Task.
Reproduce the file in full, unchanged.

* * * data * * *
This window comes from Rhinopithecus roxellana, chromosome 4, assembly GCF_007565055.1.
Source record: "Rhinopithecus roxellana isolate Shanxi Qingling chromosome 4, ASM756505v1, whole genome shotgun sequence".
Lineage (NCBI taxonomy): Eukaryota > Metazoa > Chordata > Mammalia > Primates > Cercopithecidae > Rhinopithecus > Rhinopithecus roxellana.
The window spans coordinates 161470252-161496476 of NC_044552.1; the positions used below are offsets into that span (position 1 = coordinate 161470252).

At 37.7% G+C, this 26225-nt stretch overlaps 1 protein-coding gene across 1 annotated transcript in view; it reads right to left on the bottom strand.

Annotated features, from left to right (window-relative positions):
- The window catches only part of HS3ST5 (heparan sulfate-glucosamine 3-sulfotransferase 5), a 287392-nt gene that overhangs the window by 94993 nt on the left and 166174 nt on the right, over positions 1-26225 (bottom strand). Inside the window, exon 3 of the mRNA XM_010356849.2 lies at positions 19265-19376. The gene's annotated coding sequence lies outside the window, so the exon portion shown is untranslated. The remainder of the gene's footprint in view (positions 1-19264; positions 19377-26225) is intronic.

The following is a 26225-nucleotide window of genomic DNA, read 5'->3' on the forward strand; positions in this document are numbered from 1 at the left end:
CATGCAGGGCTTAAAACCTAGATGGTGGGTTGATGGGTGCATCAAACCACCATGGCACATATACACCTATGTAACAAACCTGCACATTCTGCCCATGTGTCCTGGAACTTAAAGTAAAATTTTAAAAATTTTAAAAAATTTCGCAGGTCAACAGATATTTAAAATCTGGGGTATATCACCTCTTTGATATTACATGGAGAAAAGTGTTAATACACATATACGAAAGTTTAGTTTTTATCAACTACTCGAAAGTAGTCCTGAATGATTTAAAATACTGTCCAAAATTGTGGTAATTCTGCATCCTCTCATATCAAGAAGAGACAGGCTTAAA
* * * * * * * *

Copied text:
This window comes from Rhinopithecus roxellana, chromosome 4, assembly GCF_007565055.1.
Source record: "Rhinopithecus roxellana isolate Shanxi Qingling chromosome 4, ASM756505v1, whole genome shotgun sequence".
Lineage (NCBI taxonomy): Eukaryota > Metazoa > Chordata > Mammalia > Primates > Cercopithecidae > Rhinopithecus > Rhinopithecus roxellana.
The window spans coordinates 161470252-161496476 of NC_044552.1; the positions used below are offsets into that span (position 1 = coordinate 161470252).

At 37.7% G+C, this 26225-nt stretch overlaps 1 protein-coding gene across 1 annotated transcript in view; it reads right to left on the bottom strand.

Annotated features, from left to right (window-relative positions):
- The window catches only part of HS3ST5 (heparan sulfate-glucosamine 3-sulfotransferase 5), a 287392-nt gene that overhangs the window by 94993 nt on the left and 166174 nt on the right, over positions 1-26225 (bottom strand). Inside the window, exon 3 of the mRNA XM_010356849.2 lies at positions 19265-19376. The gene's annotated coding sequence lies outside the window, so the exon portion shown is untranslated. The remainder of the gene's footprint in view (positions 1-19264; positions 19377-26225) is intronic.

The following is a 26225-nucleotide window of genomic DNA, read 5'->3' on the forward strand; positions in this document are numbered from 1 at the left end:
CATGCAGGGCTTAAAACCTAGATGGTGGGTTGATGGGTGCATCAAACCACCATGGCACATATACACCTATGTAACAAACCTGCACATTCTGCCCATGTGTCCTGGAACTTAAAGTAAAATTTTAAAAATTTTAAAAAATTTCGCAGGTCAACAGATATTTAAAATCTGGGGTATATCACCTCTTTGATATTACATGGAGAAAAGTGTTAATACACATATACGAAAGTTTAGTTTTTATCAACTACTCGAAAGTAGTCCTGAATGATTTAAAATACTGTCCAAAATTGTGGTAATTCTGCATCCTCTCATATCAAGAAGAGACAGGCTTAAA